Harlem Globetrotter “Marques Haynes” and the Flying Queens

Marques Haynes Taught Globetrotter Routines to the Flying Queens


“The recent passing of former Harlem Globetrotter star Marques Haynes in Plano at age 89 brought back fond memories for former Wayland Flying Queens coach Harley Redin and several of his former players.

The Queens and Globetrotters were staying at the Noel hotel in downtown Nashville in 1956 when a snowstorm delayed their travels. The queens were in town to play archrival Nashville Business College and the Globetrotters for one of their famed exhibition matches. 

The Globetrotters were practicing in the hotel’s ballroom when Redin, the team’s first-year coach, happened by and visited with Haynes,  whom he had seen play previously.  

Haynes was dubbed the world’s greatest dribbler by press agents – as well as professional basketball players who were astonished and often embarrassed by his remarkable talent. He was one of the top players of the Globetrotters in the 1940s and early 1950s, when the barnstorming team was the most popular basketball attraction in the world. 

He later formed a traveling team of his own,  the Harlem Magicians, and continued to appear on basketball courts around the world until 1998, when he was inducted into the Naismith Memorial Basketball Hall of Fame. He was the first member of the Globetrotters to receive the honor.

“Watching them do their tricks at the hotel made me think that was something the Queens could do and they kind of jumped at the chance to help us. Several of the Globetrotters and our traveling Squad practiced for a couple of days,”  Redin recalled.

Redin, who coached the Queens from 1955-73, said he thought his players practiced their various routines – dribbling, passing behind the back, twirling the ball on the end of their fingers –  for a while before introducing them as a part of their pre-game warm-up.
Joyce Kite, who later would teach physical education for many years at the Plainview High School and direct the Royal Scarlets drill team, was the “Marques Haynes of the Queens,” balancing on one hand as if doing a push-up while dribbling.
The team later added a field goal routine with one player kicking the ball to the backboard, followed by team members bouncing the ball off the board in succession before leaving the floor.
Alice “Cookie” Barron, who played from 1954 – 57, recalled that ” we were real excited about doing the routines but Harley said we couldn’t practice them during practice, so we’d take a ball to the dorm and practice. We got in trouble for doing that,” she said with a laugh.
“I put the ball through my legs and then kicked it backwards or let the ball roll down my leg and then passed it to someone behind me. Also, Kaye Garms (who played from 1954-58) would spin the ball on her fingers really well. I take the ball off her fingers and then shoot a layup. Years later, Linda Tucker would dribble while balancing on one hand. That was unbelievable. I don’t think the Globetrotters ever did that.”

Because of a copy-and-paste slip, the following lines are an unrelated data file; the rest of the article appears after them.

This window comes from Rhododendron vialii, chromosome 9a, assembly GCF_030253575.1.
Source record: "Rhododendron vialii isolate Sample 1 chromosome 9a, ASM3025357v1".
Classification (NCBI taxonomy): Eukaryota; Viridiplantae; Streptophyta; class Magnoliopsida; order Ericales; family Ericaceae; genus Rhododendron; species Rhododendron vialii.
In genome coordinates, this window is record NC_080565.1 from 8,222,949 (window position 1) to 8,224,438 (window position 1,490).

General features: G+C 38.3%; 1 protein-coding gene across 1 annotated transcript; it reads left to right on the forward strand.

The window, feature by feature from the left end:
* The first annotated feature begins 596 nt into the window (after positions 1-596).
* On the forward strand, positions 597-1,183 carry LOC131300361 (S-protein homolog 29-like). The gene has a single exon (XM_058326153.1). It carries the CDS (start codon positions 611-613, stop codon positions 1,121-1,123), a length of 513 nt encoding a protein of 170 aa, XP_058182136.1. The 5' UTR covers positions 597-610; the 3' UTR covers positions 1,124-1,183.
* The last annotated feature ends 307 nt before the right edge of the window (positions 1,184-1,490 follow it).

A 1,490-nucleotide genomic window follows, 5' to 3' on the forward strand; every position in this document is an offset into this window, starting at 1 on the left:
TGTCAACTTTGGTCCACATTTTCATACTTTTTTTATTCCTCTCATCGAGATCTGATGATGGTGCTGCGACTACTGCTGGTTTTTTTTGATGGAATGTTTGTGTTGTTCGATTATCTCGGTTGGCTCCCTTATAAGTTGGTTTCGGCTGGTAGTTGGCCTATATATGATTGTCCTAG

Dean Weese, Cathy Wilson, and Sheryl Estes, who followed Redin, continued the pre-game routines to various degrees but they eventually were discontinued.
“Marques and I became good friends. I’d usually see him once a year and when I remind him we were still doing the tricks, he’d say, ‘I guess it didn’t hurt them any,'” Redin related.
“Almost single-handedly, he has revolutionized ball handling and dribbling,” author Ben Green wrote in “Spinning the Globe,” his 2005 book about the Globetrotters. “Blindingly quick, with an unstoppable one-handed running push shot, Haynes can immobilize an entire team, making star athletes look like saps and fools.”
Mr. Haynes, a lean 6-footer, helped pioneer what is now called the “no-look pass,” but few players have been able to emulate his remarkable ballhandling. He would drop to one knee or lie on his back or stomach, never losing control of the ball. He could dribble the ball three times in one second, bounce it above his head or an inch from the floor.
A standout at Langston University in Oklahoma (a foe of Wayland in the Central States Football League), Haynes led his teams to record of 112 – 3. He first drew the attention of the Globetrotters in 1946, when Langston beat the Trotters in an exhibition game and he scored 26 points.
A legendary story says Haynes dribbled for more than 2 minutes at the end of a conference Championship game against Southern University in Baton Rouge, LA., including keeping the ball away from his own coach who thought he was showboating. “He made one more quick sweep of the half court, drove the basket, put the ball up for 2 and kept running, right for the locker room,” Ben Green wrote.
Haynes maintained that he had no regrets about not playing in the NBA. ” as far as ability was concerned, I never doubted my ability against any of them,” he said. “I never had any reason to.”

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